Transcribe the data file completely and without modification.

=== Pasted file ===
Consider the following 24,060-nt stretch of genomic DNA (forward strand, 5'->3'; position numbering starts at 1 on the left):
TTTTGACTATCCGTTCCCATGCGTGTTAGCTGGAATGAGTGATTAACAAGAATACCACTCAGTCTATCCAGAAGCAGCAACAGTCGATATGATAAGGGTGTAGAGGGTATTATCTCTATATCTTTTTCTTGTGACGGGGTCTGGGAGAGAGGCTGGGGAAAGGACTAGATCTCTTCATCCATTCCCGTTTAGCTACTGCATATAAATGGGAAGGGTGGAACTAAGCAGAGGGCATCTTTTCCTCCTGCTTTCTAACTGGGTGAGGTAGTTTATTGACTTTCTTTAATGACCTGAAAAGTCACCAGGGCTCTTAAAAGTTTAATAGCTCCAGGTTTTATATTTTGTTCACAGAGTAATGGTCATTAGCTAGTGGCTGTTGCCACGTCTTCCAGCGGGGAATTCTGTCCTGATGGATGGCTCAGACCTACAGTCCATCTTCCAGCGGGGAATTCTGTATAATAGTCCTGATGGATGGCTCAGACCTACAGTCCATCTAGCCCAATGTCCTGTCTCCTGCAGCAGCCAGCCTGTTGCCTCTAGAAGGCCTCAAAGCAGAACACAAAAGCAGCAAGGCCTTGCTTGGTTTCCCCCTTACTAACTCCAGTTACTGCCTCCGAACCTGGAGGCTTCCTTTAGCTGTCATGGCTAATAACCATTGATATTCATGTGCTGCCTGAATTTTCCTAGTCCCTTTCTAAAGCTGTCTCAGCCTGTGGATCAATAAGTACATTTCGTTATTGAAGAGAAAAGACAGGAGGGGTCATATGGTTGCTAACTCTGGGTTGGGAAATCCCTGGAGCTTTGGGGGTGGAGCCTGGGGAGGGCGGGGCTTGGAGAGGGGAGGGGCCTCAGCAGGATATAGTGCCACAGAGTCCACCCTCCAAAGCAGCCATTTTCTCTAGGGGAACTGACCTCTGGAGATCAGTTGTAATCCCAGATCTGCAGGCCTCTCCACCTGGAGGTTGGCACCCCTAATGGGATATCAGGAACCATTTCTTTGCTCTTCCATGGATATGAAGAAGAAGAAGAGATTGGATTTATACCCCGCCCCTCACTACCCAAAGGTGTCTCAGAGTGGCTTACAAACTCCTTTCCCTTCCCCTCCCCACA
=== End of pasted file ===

Consider the following 24,060-nt stretch of genomic DNA (forward strand, 5'->3'; position numbering starts at 1 on the left):
TTTTGACTATCCGTTCCCATGCGTGTTAGCTGGAATGAGTGATTAACAAGAATACCACTCAGTCTATCCAGAAGCAGCAACAGTCGATATGATAAGGGTGTAGAGGGTATTATCTCTATATCTTTTTCTTGTGACGGGGTCTGGGAGAGAGGCTGGGGAAAGGACTAGATCTCTTCATCCATTCCCGTTTAGCTACTGCATATAAATGGGAAGGGTGGAACTAAGCAGAGGGCATCTTTTCCTCCTGCTTTCTAACTGGGTGAGGTAGTTTATTGACTTTCTTTAATGACCTGAAAAGTCACCAGGGCTCTTAAAAGTTTAATAGCTCCAGGTTTTATATTTTGTTCACAGAGTAATGGTCATTAGCTAGTGGCTGTTGCCACGTCTTCCAGCGGGGAATTCTGTCCTGATGGATGGCTCAGACCTACAGTCCATCTTCCAGCGGGGAATTCTGTATAATAGTCCTGATGGATGGCTCAGACCTACAGTCCATCTAGCCCAATGTCCTGTCTCCTGCAGCAGCCAGCCTGTTGCCTCTAGAAGGCCTCAAAGCAGAACACAAAAGCAGCAAGGCCTTGCTTGGTTTCCCCCTTACTAACTCCAGTTACTGCCTCCGAACCTGGAGGCTTCCTTTAGCTGTCATGGCTAATAACCATTGATATTCATGTGCTGCCTGAATTTTCCTAGTCCCTTTCTAAAGCTGTCTCAGCCTGTGGATCAATAAGTACATTTCGTTATTGAAGAGAAAAGACAGGAGGGGTCATATGGTTGCTAACTCTGGGTTGGGAAATCCCTGGAGCTTTGGGGGTGGAGCCTGGGGAGGGCGGGGCTTGGAGAGGGGAGGGGCCTCAGCAGGATATAGTGCCACAGAGTCCACCCTCCAAAGCAGCCATTTTCTCTAGGGGAACTGACCTCTGGAGATCAGTTGTAATCCCAGATCTGCAGGCCTCTCCACCTGGAGGTTGGCACCCCTAATGGGATATCAGGAACCATTTCTTTGCTCTTCCATGGATATGAAGAAGAAGAAGAGATTGGATTTATACCCCGCCCCTCACTACCCAAAGGTGTCTCAGAGTGGCTTACAAACTCCTTTCCCTTCCCCTCCCCACA